Announcing Stack Overflow Documentation

We started with Q&A. Technical documentation is next, and we need your help.

Whether you're a beginner or an experienced developer, you can contribute.

Sign up and start helping → Learn more about Documentation →

I've been using John Lam's Vibrant Ink VS color scheme lately and wanted to tweak it so it highlights the method names for a class with a different color. Turns out there is no option in VS for that.

Resharper has a feature that provides custom syntax highlighting. I was wondering how hard is it to write a little plugin that gives you granular custom syntax highlighting? Are there any open source ad-ins like that out there?


Thanks all, I managed to hack stuff up using DXCore and my VS is looking oh so similar to textmate.

VS is looking fantastic

** NOTE **

I had to slightly modify the snippet by Rory so it works with dotted method names and equality operators in C#.

I am now using:

            string name = ea.LanguageElement.Name.Split('.').Last();

            if (name == ("op_Equality")) {
                name = "==";
            } else if (name == "op_Inequality") {
                name = "!=";

share|improve this question
i think that in VS its called by ad-ins – Avram Feb 11 '09 at 12:27
up vote 11 down vote accepted

Well as Brian has already said... My PaintIt plugin will give you some idea as to what can be done with the DXCore.

Also there are some other "Decorative plugins" on our "Community Plugin Site" and we have a decent community over in the

DevExpress IDE Tools forums if you have any specific questions.

DXCore is the framework on which RefactorPro and CodeRush are built which should give you an idea of what sort

of graphical capability they are capable of.

That said you do not need either of these tools to use the DXCore.

Everything on the Community Site is "Open Source" (So is PaintIt)

To give you an idea of how simple things are... the following code is all you need to add to a basic plugin template get the basics up and running using DXCore...

Private Sub PlugIn_EditorPaintLanguageElement(ByVal ea As DevExpress.CodeRush.Core.EditorPaintLanguageElementEventArgs) Handles Me.EditorPaintLanguageElement
    If ea.LanguageElement.ElementType = LanguageElementType.Method Then
        ea.PaintArgs.OverlayText(ea.LanguageElement.Name, _
                                 ea.LanguageElement.NameRange.Start, _
    End If
End Sub

I have created a plugin (called CR_ColorizeMemberNames) based on this code and added it to the Community Plugin Site.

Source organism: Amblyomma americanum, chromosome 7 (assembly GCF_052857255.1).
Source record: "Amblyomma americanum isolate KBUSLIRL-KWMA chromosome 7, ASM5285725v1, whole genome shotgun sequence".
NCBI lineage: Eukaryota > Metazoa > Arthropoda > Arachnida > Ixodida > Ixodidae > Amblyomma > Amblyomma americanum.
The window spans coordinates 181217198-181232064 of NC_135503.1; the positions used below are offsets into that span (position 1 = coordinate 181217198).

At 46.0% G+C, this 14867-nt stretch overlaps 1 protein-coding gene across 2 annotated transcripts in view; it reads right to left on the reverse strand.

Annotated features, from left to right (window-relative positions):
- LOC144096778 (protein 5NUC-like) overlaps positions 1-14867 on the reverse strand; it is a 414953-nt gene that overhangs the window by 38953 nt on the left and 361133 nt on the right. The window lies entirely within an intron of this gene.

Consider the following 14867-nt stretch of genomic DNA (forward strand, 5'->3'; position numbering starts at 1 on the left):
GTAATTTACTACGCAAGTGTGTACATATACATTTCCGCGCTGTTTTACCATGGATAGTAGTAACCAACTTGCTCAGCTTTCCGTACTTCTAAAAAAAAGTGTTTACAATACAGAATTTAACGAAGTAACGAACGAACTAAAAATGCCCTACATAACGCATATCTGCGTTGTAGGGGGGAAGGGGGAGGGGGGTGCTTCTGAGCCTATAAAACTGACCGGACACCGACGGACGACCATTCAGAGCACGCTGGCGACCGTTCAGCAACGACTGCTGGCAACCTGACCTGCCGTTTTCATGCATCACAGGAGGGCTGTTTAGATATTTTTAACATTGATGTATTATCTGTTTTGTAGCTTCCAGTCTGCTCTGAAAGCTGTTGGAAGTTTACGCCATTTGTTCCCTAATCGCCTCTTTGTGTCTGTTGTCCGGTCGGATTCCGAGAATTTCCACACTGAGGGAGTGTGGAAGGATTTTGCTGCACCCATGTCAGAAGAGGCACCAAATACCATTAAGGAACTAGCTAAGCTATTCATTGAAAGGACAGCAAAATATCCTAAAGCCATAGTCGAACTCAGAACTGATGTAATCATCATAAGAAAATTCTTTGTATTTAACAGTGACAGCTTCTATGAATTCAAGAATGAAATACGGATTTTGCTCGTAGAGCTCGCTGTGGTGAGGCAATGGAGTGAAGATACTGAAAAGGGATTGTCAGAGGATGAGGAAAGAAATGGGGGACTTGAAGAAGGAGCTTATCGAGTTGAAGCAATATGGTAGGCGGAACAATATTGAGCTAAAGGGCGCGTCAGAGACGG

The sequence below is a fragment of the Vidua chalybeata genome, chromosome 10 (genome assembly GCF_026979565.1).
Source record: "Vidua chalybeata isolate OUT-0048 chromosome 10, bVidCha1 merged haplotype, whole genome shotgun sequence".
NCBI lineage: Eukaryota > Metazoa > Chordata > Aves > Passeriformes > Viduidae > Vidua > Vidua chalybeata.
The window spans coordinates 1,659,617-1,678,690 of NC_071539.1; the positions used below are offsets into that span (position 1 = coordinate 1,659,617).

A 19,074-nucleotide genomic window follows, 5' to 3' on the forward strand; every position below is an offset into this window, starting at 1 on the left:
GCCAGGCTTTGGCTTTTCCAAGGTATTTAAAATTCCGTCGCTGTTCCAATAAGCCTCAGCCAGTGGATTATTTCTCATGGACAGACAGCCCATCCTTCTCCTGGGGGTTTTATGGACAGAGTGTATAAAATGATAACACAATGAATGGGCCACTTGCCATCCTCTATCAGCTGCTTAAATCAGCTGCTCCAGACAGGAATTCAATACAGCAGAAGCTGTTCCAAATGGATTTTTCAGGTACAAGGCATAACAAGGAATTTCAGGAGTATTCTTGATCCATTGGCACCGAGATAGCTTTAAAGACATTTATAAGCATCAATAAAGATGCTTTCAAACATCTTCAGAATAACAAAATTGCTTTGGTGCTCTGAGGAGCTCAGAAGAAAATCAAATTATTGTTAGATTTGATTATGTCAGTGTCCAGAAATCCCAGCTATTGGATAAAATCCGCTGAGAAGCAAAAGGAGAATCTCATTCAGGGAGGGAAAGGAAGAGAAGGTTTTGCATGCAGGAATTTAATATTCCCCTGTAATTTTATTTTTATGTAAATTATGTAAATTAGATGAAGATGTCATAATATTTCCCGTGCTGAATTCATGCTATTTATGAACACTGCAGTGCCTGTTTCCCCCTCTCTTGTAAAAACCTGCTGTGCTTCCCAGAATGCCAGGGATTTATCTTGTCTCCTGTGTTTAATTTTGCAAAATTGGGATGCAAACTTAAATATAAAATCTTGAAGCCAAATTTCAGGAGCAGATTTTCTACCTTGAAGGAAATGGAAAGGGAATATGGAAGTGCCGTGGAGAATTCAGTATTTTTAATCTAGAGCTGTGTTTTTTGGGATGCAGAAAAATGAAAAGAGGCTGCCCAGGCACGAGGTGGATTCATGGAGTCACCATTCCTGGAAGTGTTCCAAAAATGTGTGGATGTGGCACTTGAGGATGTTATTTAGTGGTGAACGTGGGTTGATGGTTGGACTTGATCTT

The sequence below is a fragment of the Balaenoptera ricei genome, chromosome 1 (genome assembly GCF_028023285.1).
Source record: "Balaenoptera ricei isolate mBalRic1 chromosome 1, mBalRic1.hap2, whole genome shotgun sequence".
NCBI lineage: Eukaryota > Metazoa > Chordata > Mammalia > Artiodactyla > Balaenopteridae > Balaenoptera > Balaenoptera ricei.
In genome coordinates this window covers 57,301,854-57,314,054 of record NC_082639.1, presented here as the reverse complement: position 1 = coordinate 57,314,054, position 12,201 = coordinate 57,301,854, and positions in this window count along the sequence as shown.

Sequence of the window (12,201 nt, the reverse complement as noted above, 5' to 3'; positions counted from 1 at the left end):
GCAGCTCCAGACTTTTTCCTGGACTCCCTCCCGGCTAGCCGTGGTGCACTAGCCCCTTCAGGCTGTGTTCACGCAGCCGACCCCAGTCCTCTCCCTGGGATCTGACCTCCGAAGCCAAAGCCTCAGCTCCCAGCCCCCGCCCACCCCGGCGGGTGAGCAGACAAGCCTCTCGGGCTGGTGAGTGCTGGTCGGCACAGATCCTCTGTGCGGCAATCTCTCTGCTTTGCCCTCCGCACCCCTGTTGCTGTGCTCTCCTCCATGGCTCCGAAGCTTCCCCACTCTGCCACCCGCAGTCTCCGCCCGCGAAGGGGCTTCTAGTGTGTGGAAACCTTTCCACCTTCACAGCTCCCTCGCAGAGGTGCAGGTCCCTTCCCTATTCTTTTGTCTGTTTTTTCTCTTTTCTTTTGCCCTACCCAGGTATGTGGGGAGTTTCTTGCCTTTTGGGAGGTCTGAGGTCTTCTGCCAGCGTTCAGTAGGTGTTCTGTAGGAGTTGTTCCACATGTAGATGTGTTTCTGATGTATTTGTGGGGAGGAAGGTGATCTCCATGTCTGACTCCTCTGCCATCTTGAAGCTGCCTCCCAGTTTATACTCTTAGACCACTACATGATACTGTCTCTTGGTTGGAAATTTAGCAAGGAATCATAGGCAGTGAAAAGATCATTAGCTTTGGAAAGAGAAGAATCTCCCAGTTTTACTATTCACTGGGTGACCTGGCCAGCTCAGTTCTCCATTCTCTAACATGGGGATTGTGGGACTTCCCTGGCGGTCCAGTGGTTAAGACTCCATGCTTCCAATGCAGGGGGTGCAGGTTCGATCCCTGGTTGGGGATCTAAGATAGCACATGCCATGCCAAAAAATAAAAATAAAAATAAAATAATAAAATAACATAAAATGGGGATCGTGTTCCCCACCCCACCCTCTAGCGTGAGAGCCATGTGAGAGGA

The binary is available from my site here.

You need only download and install DXCore and place the binary of the plugin in the plugins folder (Defaults to C:\Program Files\Developer Express Inc\DXCore for Visual Studio .NET\2.0\Bin\Plugins).. Then start VS and your method names should all be in HotPink (Lovely)

share|improve this answer
Rory, I had trouble getting paintit to work, but using your code snippet I did manage to get this all hooked up (see my screen shot) thanks so much – Sam Saffron Feb 11 '09 at 21:58

To go beyond the simple keyword coloring, details on the Visual Studio Syntax coloring is defined here; and details to implement here.

These documents outline how the underlying plumbing is, well, plumbed -- and more importantly, goes into detail on how to wire in your own --

share|improve this answer
Those are docs for defining a language service from scratch. If he did that, he would need to re-implement everything, including intellisence. That would be really expensive. – Scott Wisniewski Feb 11 '09 at 10:53

If you want to roll your own, I'd recommend getting DXCore from DevExpress. I know you can add your own visual elements into VS2008 using this add in, and I believe it's free as well. there's a good sized community for assistance with writing your own plugins, and there may even be one already made for you.

I'm a big fan of DevExpress, and I run Refactor! and CodeRush.

share|improve this answer

Get DXCore, and then start with this plugin: http://www.rorybecker.me.uk/PaintIt.html that should get you started with some code to colorize method names. Rory makes his code available, and I think he is a member here at SO...

share|improve this answer
Yeah I'm around :) You can email me Rorybecker@gmail.com or follow me on twitter twitter.com/rorybecker . That code is quite old now, but I am working on updating it at the moment. – Rory Becker Feb 11 '09 at 15:19

I can't really answer how hard it is or whether there's any open source, but to get it done, you want to take a looki at Custom Text Markers. See these two articles for details:

share|improve this answer
Text markers are not a good idea for colorization, because they come with a large amount of overhead. You don't want to have to define a marker for every single token. – Scott Wisniewski Feb 11 '09 at 10:28

Your Answer


By posting your answer, you agree to the privacy policy and terms of service.

Not the answer you're looking for? Browse other questions tagged or ask your own question.